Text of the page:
Ludmilla P. Welch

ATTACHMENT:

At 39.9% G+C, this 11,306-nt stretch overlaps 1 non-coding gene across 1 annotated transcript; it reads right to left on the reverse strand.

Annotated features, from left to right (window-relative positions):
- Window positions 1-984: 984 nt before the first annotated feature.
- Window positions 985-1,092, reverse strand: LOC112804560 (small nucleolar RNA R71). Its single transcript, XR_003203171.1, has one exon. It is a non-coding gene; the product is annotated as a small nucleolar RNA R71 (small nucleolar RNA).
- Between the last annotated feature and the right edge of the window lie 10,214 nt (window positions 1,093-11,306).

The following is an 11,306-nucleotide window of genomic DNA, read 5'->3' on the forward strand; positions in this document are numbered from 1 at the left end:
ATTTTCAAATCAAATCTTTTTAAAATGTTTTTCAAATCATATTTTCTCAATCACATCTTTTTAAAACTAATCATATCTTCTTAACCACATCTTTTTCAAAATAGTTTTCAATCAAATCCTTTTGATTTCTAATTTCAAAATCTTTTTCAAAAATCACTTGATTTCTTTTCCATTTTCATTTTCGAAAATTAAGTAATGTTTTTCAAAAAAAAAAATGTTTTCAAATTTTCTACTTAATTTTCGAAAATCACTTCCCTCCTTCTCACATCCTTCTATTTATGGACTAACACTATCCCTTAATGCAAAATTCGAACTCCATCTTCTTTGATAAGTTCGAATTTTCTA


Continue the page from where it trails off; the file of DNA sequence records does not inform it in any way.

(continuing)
Ludmilla Pilat Welch (1867-1925) grew up in Ossining, New York, the daughter of a well-born Austrian political refugee who had been part of the unsuccessful republican uprising led by Carl Schurz.  While a teen-ager, she met Thaddeus Welch when he was sketching in the woods near her home.  Welch had moved to upstate New York to be near his major patroness, Mrs. L. Dennison.  Welch soon became friendly with the Pilat family, taking many meals with them and eventually falling in love with Ludmilla.  On July 14, 1883, when she was sixteen and he thirty-nine, they were married.  Part of their mutual attraction was Ludmilla’s talent for drawing which Thaddeus encouraged and developed.  After many vicissitudes in Chicago and Los Angeles, Ludmilla and Thad moved to Marin County in 1894 and set up house in a rustic cabin at Steep Ravine on the western slopes of Mount Tamalpais.  The first few years they scratched out an existence in the wild, growing much of their own food.  Thad’s paintings of Marin County scenery soon attracted a substantial patronage when exhibited in San Francisco.  In 1902 Ludmilla and Thad moved to a cottage in the San Geronimo Valley where the weather was warmer and amenities were closer at hand.  In 1905, with his asthma worsening, Thad and Ludmilla moved to Santa Barbara, but continued to paint Marin County landscapes based on their collection of field studies.  Throughout their marriage, they painted side by side in a style so similar that it is a feat of connoisseurship to tell her paintings from his when they are not signed.  Ludmilla tended to work in smaller formats and had a slightly broader, softer touch with her brushstrokes.